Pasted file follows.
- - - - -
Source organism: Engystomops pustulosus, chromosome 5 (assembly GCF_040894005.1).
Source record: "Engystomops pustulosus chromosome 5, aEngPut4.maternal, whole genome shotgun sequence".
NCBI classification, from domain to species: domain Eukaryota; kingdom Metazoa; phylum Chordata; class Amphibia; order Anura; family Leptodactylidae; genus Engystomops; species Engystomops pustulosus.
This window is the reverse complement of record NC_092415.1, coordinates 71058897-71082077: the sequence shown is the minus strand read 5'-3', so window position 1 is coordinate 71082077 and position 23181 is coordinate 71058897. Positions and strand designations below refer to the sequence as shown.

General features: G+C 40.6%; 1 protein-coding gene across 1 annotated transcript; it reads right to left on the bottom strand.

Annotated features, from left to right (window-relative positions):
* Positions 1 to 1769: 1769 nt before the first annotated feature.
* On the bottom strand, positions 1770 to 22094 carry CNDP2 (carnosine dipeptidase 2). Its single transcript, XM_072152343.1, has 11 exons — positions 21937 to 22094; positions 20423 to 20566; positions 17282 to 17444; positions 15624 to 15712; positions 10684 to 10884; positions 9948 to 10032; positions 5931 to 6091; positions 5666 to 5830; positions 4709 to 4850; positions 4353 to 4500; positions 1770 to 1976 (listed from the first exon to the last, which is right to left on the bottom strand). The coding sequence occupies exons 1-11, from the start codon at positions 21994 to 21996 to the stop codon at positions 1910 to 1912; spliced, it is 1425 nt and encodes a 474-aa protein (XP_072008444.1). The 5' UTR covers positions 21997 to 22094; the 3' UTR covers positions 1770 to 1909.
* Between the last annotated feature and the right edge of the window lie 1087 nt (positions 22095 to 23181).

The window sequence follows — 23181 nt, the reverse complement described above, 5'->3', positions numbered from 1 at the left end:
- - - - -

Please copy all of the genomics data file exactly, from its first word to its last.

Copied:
Source organism: Engystomops pustulosus, chromosome 5 (assembly GCF_040894005.1).
Source record: "Engystomops pustulosus chromosome 5, aEngPut4.maternal, whole genome shotgun sequence".
NCBI classification, from domain to species: domain Eukaryota; kingdom Metazoa; phylum Chordata; class Amphibia; order Anura; family Leptodactylidae; genus Engystomops; species Engystomops pustulosus.
This window is the reverse complement of record NC_092415.1, coordinates 71058897-71082077: the sequence shown is the minus strand read 5'-3', so window position 1 is coordinate 71082077 and position 23181 is coordinate 71058897. Positions and strand designations below refer to the sequence as shown.

General features: G+C 40.6%; 1 protein-coding gene across 1 annotated transcript; it reads right to left on the bottom strand.

Annotated features, from left to right (window-relative positions):
* Positions 1 to 1769: 1769 nt before the first annotated feature.
* On the bottom strand, positions 1770 to 22094 carry CNDP2 (carnosine dipeptidase 2). Its single transcript, XM_072152343.1, has 11 exons — positions 21937 to 22094; positions 20423 to 20566; positions 17282 to 17444; positions 15624 to 15712; positions 10684 to 10884; positions 9948 to 10032; positions 5931 to 6091; positions 5666 to 5830; positions 4709 to 4850; positions 4353 to 4500; positions 1770 to 1976 (listed from the first exon to the last, which is right to left on the bottom strand). The coding sequence occupies exons 1-11, from the start codon at positions 21994 to 21996 to the stop codon at positions 1910 to 1912; spliced, it is 1425 nt and encodes a 474-aa protein (XP_072008444.1). The 5' UTR covers positions 21997 to 22094; the 3' UTR covers positions 1770 to 1909.
* Between the last annotated feature and the right edge of the window lie 1087 nt (positions 22095 to 23181).

The window sequence follows — 23181 nt, the reverse complement described above, 5'->3', positions numbered from 1 at the left end: